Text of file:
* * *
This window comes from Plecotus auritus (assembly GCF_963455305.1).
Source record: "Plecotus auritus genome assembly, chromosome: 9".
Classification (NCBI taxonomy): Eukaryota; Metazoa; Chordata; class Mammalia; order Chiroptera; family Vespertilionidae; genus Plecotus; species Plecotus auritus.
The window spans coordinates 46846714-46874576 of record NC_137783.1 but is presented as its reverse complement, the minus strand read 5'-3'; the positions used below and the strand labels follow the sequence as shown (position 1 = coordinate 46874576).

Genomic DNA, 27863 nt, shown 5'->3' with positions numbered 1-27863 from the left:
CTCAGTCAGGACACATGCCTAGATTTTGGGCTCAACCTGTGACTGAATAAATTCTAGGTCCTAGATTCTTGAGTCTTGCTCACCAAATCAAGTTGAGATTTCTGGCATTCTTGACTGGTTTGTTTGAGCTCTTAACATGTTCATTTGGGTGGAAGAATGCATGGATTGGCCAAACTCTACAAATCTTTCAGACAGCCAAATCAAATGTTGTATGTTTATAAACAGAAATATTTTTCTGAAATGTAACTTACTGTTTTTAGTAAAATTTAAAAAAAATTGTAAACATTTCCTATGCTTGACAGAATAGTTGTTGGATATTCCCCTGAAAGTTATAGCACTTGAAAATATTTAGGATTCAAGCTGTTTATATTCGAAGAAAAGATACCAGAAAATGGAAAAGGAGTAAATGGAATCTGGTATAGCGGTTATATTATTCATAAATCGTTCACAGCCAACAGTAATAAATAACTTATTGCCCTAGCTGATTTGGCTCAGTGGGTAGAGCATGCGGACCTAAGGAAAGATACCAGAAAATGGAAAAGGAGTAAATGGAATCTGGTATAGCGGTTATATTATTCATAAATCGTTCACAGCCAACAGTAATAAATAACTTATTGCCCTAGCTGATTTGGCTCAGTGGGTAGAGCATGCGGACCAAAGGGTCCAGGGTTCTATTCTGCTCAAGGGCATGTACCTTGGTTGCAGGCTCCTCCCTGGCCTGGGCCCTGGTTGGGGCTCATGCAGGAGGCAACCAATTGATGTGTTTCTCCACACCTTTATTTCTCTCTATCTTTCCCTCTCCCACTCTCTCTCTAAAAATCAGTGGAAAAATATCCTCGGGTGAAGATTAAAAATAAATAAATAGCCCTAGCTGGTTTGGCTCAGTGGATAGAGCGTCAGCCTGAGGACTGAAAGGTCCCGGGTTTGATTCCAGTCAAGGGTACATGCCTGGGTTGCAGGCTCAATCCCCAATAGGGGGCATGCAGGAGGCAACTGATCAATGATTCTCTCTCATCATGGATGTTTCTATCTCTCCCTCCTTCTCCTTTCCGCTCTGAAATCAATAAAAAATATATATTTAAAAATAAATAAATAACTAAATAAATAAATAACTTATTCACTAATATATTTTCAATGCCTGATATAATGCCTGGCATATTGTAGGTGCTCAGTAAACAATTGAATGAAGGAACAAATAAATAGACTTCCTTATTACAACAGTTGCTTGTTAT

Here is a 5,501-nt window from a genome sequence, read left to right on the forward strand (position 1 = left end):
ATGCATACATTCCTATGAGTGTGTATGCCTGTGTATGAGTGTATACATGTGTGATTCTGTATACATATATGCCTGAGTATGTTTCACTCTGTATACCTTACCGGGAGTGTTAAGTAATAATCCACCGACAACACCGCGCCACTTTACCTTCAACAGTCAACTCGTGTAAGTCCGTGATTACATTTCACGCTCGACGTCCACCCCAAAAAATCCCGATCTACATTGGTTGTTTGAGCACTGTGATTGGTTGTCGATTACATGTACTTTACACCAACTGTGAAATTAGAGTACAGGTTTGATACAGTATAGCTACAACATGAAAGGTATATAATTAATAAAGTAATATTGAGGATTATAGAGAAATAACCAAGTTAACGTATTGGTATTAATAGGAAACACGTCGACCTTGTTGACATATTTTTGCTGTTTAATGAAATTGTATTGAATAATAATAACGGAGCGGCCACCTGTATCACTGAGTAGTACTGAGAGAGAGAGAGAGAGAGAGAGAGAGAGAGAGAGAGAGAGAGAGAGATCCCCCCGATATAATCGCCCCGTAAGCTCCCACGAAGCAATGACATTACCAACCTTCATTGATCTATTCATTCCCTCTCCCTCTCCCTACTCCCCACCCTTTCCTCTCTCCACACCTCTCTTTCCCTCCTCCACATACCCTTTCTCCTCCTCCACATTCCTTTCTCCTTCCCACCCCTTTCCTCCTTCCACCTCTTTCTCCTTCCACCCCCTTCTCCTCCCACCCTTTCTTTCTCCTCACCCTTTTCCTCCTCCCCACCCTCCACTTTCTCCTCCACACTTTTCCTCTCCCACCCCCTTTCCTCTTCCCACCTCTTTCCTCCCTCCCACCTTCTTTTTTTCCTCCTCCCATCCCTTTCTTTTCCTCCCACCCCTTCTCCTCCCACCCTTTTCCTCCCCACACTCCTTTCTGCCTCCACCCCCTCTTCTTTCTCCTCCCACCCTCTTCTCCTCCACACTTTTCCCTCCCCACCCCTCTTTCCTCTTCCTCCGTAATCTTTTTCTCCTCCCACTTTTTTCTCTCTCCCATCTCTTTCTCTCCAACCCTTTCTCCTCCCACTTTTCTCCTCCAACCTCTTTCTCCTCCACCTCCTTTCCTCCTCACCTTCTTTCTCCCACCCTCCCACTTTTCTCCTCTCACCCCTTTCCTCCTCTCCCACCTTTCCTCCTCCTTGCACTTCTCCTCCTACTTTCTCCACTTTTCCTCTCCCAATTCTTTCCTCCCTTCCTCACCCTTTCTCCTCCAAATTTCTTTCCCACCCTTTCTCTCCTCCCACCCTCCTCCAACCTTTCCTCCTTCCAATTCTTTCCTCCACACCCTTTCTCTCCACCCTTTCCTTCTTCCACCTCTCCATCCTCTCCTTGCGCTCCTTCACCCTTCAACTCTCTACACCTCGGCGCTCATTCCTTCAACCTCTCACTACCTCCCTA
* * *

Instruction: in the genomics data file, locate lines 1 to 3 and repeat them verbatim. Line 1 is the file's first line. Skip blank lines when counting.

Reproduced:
This window comes from Plecotus auritus (assembly GCF_963455305.1).
Source record: "Plecotus auritus genome assembly, chromosome: 9".
Classification (NCBI taxonomy): Eukaryota; Metazoa; Chordata; class Mammalia; order Chiroptera; family Vespertilionidae; genus Plecotus; species Plecotus auritus.